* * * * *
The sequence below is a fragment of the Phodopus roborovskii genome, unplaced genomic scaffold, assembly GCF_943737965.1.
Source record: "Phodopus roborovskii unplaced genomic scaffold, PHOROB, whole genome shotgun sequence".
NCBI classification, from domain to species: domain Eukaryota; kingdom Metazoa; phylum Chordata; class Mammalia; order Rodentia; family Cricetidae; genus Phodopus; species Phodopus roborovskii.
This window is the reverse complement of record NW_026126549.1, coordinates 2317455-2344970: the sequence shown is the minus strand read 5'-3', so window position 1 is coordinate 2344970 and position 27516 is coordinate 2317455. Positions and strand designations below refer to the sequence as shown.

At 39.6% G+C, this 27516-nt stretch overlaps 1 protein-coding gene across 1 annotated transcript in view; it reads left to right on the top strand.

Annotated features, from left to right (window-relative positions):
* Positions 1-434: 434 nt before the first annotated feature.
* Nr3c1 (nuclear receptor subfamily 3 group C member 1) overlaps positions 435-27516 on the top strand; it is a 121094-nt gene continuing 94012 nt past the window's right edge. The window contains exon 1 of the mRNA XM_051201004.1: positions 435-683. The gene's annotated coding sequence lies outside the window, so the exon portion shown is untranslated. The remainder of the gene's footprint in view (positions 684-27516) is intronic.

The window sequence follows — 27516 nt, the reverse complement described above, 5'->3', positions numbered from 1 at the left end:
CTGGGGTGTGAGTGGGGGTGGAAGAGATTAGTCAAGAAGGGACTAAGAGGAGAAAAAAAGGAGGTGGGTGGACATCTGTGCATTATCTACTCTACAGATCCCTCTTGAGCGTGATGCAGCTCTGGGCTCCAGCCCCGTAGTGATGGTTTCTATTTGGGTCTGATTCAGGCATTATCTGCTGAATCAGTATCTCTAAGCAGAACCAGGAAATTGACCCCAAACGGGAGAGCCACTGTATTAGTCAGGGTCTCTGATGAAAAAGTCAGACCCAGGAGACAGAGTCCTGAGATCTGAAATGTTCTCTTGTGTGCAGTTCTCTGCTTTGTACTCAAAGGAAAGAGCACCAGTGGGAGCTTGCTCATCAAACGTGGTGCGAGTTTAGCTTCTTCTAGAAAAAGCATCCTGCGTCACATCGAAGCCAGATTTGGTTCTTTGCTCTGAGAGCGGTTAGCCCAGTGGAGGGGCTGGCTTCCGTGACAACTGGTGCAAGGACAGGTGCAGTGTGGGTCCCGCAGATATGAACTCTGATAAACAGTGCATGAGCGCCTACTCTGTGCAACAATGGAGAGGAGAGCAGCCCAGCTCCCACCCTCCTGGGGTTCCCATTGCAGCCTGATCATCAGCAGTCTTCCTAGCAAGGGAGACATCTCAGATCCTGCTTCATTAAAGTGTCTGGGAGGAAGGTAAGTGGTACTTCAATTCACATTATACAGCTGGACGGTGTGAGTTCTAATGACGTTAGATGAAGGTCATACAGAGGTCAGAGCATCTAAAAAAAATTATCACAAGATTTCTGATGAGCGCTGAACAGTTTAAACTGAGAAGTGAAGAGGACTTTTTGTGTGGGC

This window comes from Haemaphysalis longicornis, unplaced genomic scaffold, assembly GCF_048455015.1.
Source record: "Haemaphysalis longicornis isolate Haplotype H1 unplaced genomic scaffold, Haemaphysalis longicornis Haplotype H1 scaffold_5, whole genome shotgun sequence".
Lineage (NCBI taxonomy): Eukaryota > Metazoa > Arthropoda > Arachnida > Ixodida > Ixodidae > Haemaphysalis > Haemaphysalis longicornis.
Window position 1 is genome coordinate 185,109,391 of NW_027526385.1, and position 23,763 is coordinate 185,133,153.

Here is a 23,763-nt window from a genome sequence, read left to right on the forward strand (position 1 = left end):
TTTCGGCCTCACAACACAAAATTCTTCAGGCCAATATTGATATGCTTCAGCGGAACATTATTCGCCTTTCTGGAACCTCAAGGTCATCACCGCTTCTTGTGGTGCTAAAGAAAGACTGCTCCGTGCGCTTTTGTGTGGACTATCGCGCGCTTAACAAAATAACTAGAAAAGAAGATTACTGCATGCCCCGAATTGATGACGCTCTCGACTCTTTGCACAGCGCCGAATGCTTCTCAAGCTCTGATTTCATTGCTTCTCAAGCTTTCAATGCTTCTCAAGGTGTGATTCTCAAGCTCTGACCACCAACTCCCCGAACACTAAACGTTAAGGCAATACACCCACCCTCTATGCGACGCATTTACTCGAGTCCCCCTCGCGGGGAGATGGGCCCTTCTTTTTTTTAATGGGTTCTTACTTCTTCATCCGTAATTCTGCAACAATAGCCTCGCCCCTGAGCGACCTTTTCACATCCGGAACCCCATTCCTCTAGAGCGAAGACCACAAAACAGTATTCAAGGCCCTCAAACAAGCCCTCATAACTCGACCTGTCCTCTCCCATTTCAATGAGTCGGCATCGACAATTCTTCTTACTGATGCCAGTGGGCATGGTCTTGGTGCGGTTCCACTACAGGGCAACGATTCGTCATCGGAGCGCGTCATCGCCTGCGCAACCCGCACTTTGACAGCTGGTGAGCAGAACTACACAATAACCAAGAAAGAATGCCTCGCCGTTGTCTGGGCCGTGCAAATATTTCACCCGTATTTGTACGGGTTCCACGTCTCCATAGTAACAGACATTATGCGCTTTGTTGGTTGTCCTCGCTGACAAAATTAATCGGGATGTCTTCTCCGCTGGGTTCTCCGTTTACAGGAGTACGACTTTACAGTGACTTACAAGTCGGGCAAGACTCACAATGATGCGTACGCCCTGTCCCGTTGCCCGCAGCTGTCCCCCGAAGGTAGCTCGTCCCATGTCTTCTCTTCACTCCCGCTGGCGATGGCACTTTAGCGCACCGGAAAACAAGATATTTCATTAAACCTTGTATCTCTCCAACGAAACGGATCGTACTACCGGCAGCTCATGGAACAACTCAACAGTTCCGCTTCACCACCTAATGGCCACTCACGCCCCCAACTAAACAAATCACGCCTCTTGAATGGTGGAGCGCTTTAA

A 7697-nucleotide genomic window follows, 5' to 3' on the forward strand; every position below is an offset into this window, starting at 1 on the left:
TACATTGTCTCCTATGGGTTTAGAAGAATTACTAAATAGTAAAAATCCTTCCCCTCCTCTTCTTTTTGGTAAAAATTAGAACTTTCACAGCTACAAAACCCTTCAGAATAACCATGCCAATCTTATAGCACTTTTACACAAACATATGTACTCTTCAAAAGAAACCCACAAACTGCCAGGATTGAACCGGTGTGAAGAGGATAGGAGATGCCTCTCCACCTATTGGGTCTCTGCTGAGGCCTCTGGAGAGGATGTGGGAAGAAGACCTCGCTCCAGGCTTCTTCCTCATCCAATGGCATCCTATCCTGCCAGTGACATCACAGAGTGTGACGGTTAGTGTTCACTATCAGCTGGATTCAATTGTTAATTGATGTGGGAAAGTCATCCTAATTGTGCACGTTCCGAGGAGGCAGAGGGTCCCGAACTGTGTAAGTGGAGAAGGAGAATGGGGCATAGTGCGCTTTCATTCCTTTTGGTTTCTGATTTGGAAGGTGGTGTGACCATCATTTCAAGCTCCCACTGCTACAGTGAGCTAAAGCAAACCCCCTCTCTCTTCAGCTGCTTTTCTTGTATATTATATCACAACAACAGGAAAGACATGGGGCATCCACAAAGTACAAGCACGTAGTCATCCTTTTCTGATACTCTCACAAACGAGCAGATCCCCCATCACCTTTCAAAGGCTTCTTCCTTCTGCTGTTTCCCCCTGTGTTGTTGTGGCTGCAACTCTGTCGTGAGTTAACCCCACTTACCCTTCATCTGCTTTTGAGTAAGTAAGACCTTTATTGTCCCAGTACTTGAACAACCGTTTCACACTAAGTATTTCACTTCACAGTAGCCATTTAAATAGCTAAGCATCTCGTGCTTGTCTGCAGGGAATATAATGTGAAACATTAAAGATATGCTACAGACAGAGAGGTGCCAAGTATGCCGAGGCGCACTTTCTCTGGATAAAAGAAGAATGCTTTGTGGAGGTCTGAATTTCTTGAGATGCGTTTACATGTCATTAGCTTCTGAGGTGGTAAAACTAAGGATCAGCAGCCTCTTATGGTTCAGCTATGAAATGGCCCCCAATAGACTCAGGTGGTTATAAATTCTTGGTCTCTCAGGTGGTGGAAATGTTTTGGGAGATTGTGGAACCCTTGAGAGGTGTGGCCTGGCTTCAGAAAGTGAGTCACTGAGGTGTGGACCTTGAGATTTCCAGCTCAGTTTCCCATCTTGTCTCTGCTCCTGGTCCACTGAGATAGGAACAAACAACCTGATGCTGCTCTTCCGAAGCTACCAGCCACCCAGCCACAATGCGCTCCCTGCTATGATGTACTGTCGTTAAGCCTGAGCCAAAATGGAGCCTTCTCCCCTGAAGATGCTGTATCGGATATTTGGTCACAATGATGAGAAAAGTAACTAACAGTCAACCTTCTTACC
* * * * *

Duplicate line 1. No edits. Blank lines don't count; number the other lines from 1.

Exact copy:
The sequence below is a fragment of the Phodopus roborovskii genome, unplaced genomic scaffold, assembly GCF_943737965.1.